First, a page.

Madam Speaker, it is evident that Stuart Smith and Charles Smith, through the Smith-Madrone Winery and their community involvement, have made important contributions to the Napa Valley wine community. Therefore, it is fitting and proper that we honor them here today.

2016 & 2017 Riesling discussed at

Napa isn’t just about Cabernet and Chardonnay …

by Richard Hemming, September 23, 2022

Riesling completists, take note! Napa is probably one of the last places you might look for your fix of this most obsessive-compulsive of grapes, but Smith-Madrone prove that it can be done, and done well.

Mountain viticulture is surely one of the vital elements, and the fog-wreathed hillsides shown above give an indication of the cooling influence that will benefit Riesling. Smith-Madrone’s vineyards lie between 1,300 and 2,000 feet (400–610 m) with some slopes as steep as 34% according to their website. Furthermore, their Riesling vines date from their first plantings in 1972. They are own-rooted and the vineyards unirrigated.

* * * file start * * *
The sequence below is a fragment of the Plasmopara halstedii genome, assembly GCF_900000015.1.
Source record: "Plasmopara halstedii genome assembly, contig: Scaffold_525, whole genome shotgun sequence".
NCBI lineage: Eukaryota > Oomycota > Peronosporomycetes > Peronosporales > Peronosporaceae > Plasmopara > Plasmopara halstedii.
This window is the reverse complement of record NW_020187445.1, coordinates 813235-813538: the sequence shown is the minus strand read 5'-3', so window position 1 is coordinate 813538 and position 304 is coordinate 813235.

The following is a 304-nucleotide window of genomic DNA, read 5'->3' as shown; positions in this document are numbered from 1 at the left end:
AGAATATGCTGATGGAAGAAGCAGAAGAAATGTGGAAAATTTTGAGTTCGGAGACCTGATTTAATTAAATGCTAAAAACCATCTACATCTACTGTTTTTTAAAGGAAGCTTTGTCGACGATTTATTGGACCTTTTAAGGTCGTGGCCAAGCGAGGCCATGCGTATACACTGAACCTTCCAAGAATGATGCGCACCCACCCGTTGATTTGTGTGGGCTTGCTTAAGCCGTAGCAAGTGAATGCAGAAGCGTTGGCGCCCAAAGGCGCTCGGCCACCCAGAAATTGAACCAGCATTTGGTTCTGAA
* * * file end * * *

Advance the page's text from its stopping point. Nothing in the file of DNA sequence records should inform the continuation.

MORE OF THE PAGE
Such qualities indicate the sort of purist approach that bodes well, since old vines are generally revered for greater concentration of fruit and ungrafted vines are considered more authentic by some (perhaps unfairly, although they are certainly rare), while unirrigated vineyards appeal to our desire for minimal manipulation, especially when water is increasingly scarce.

Regardless, the 2016 vintage of Smith-Madrone Riesling confirmed all the expectations of excellence. It has flavour characteristics that echo the great German archetypes, yet is distinctly New World, perhaps most obviously via soft acidity that would be unusual in most Teutonic versions. Their helpful tech sheet reveals titratable acidity on the lower side of the Riesling range, at 8.1 grams per litre, although the pH of 3.04 is typical.